• The introduction of iron drastically changed the civilisation of the primitive people.
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Improved agriculture

  • The early Iron Age era ultimately came with a new way of farming.
  •  Iron tools such as the axes allowed clearing of large tracts of land to allow large scale farming while hoes were used for tilling and weeding. 
  • They grew grass crops such as sorghum and bulrush millet.
  • This increased food production and sustained the population.
  • As a result, the diet improved and there was more variety of meals such as sorghum, millet, melons and beans.
  • This improved nutrition and meant that people could now live longer and as a result led to overpopulation.
  • They also practiced new farming methods such as the slash and burn method.

Domestication of animals

  • The coming of iron brought in the domestication of animals such as chickens, dogs, cats and cattle.
  • The most important of these were cattle, which were slaughtered on important occasions such as appeasing of the spirits.
  • This brought about pastoralism as they were herdsman.
  • Cattle were a symbol and store of wealth.
  • This supplemented their diet as cattle provided meat and milk.
  • Cattle were useful for lobola/roora, hides and manure.
  • Cattle were owned by wealthy people that later were able to change their economic wealth to political dominion.
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Increased trade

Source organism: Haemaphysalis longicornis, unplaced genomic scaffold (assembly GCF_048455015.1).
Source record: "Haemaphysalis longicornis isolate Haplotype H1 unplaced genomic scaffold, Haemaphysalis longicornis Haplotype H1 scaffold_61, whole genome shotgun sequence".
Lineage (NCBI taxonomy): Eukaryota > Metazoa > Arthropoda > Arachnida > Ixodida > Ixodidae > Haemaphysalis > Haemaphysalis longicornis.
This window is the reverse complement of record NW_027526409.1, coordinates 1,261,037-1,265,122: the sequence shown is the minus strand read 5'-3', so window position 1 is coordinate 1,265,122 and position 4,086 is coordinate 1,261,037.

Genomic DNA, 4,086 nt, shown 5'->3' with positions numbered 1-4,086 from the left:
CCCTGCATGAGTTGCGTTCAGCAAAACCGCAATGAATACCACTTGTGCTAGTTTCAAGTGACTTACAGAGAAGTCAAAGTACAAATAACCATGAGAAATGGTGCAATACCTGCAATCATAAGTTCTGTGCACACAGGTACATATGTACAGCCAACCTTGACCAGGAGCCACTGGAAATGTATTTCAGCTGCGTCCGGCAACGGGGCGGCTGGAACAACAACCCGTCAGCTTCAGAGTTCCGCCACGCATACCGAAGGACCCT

• Trade was done internally among tribal groups as well as externally with the Swahili and the Arab traders at the coast.
  • Internally they traded using grain for hoes or grain for milk.
  • Mainly it was the upper class that gained from internal trade as they took advantage of their wealth to abuse the poor.
  • Internal trade was useful as it helped to unify the people and promoted interdependence.
  • The main trading commodities locally were copper iron as well as grain.
  • Meanwhile, externally the main exports were gold, ivory and iron.
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  • With a new political system, an organised army, as well as control of economic activities, emerged.
  • This resulted in the formation of larger organised states.
  • Some of the towns that existed in the early Iron Age period included Gokomere, Mapungubwe, Malipati, Zhizo and Ziwa.
  • The smaller social groups of the San and the use of elders as chiefdom leaders were replaced by Kings assisted by a royal council and the ruling class.
  • States were formed from the smallest unit going upwards starting from the individual families, clans, lineages and villages, districts and provinces.